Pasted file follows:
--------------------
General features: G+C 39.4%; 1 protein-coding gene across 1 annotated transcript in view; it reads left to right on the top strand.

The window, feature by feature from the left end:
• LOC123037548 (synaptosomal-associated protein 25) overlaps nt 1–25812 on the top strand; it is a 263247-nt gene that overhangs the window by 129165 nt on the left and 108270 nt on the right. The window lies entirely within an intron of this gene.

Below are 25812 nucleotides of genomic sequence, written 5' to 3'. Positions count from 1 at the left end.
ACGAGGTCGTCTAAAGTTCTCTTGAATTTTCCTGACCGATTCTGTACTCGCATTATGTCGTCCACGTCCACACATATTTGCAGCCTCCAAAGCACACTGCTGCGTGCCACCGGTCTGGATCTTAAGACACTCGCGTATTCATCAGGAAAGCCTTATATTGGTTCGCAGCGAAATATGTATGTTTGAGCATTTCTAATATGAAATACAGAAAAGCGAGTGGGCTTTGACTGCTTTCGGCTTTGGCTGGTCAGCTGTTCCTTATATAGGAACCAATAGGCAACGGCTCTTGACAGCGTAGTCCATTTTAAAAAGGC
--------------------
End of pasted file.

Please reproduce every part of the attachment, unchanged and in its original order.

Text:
General features: G+C 39.4%; 1 protein-coding gene across 1 annotated transcript in view; it reads left to right on the top strand.

The window, feature by feature from the left end:
• LOC123037548 (synaptosomal-associated protein 25) overlaps nt 1–25812 on the top strand; it is a 263247-nt gene that overhangs the window by 129165 nt on the left and 108270 nt on the right. The window lies entirely within an intron of this gene.

Below are 25812 nucleotides of genomic sequence, written 5' to 3'. Positions count from 1 at the left end.
ACGAGGTCGTCTAAAGTTCTCTTGAATTTTCCTGACCGATTCTGTACTCGCATTATGTCGTCCACGTCCACACATATTTGCAGCCTCCAAAGCACACTGCTGCGTGCCACCGGTCTGGATCTTAAGACACTCGCGTATTCATCAGGAAAGCCTTATATTGGTTCGCAGCGAAATATGTATGTTTGAGCATTTCTAATATGAAATACAGAAAAGCGAGTGGGCTTTGACTGCTTTCGGCTTTGGCTGGTCAGCTGTTCCTTATATAGGAACCAATAGGCAACGGCTCTTGACAGCGTAGTCCATTTTAAAAAGGC